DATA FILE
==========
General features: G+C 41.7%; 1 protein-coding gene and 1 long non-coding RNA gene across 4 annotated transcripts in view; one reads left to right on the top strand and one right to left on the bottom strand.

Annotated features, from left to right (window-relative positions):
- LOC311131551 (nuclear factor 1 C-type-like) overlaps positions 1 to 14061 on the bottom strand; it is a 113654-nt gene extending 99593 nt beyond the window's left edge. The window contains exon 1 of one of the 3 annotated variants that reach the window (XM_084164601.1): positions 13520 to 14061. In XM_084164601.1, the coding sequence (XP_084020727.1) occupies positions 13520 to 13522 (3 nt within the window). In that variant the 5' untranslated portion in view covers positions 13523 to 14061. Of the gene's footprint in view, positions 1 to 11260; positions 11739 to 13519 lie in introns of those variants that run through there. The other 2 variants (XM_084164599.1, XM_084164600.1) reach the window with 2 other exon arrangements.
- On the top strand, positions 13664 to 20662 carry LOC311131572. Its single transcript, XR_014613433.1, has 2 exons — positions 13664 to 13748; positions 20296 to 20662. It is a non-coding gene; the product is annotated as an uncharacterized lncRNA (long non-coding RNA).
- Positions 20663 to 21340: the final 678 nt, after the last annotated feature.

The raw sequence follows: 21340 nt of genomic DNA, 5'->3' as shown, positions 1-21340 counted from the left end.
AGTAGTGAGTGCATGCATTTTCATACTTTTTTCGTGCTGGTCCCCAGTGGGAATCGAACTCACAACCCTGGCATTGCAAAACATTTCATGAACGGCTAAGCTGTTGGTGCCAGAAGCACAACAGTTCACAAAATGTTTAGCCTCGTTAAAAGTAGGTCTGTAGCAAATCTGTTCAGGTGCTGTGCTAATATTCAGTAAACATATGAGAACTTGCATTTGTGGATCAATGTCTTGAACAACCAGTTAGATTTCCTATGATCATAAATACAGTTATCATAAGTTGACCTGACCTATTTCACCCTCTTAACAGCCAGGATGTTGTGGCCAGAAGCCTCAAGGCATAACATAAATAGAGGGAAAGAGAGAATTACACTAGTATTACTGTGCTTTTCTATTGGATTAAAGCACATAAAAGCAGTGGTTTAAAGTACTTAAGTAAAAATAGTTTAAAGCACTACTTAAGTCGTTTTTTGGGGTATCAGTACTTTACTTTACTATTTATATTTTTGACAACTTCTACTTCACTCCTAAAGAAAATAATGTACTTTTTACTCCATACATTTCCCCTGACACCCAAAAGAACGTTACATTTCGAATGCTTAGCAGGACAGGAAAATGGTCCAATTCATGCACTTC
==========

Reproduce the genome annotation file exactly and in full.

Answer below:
General features: G+C 41.7%; 1 protein-coding gene and 1 long non-coding RNA gene across 4 annotated transcripts in view; one reads left to right on the top strand and one right to left on the bottom strand.

Annotated features, from left to right (window-relative positions):
- LOC311131551 (nuclear factor 1 C-type-like) overlaps positions 1 to 14061 on the bottom strand; it is a 113654-nt gene extending 99593 nt beyond the window's left edge. The window contains exon 1 of one of the 3 annotated variants that reach the window (XM_084164601.1): positions 13520 to 14061. In XM_084164601.1, the coding sequence (XP_084020727.1) occupies positions 13520 to 13522 (3 nt within the window). In that variant the 5' untranslated portion in view covers positions 13523 to 14061. Of the gene's footprint in view, positions 1 to 11260; positions 11739 to 13519 lie in introns of those variants that run through there. The other 2 variants (XM_084164599.1, XM_084164600.1) reach the window with 2 other exon arrangements.
- On the top strand, positions 13664 to 20662 carry LOC311131572. Its single transcript, XR_014613433.1, has 2 exons — positions 13664 to 13748; positions 20296 to 20662. It is a non-coding gene; the product is annotated as an uncharacterized lncRNA (long non-coding RNA).
- Positions 20663 to 21340: the final 678 nt, after the last annotated feature.

The raw sequence follows: 21340 nt of genomic DNA, 5'->3' as shown, positions 1-21340 counted from the left end.
AGTAGTGAGTGCATGCATTTTCATACTTTTTTCGTGCTGGTCCCCAGTGGGAATCGAACTCACAACCCTGGCATTGCAAAACATTTCATGAACGGCTAAGCTGTTGGTGCCAGAAGCACAACAGTTCACAAAATGTTTAGCCTCGTTAAAAGTAGGTCTGTAGCAAATCTGTTCAGGTGCTGTGCTAATATTCAGTAAACATATGAGAACTTGCATTTGTGGATCAATGTCTTGAACAACCAGTTAGATTTCCTATGATCATAAATACAGTTATCATAAGTTGACCTGACCTATTTCACCCTCTTAACAGCCAGGATGTTGTGGCCAGAAGCCTCAAGGCATAACATAAATAGAGGGAAAGAGAGAATTACACTAGTATTACTGTGCTTTTCTATTGGATTAAAGCACATAAAAGCAGTGGTTTAAAGTACTTAAGTAAAAATAGTTTAAAGCACTACTTAAGTCGTTTTTTGGGGTATCAGTACTTTACTTTACTATTTATATTTTTGACAACTTCTACTTCACTCCTAAAGAAAATAATGTACTTTTTACTCCATACATTTCCCCTGACACCCAAAAGAACGTTACATTTCGAATGCTTAGCAGGACAGGAAAATGGTCCAATTCATGCACTTC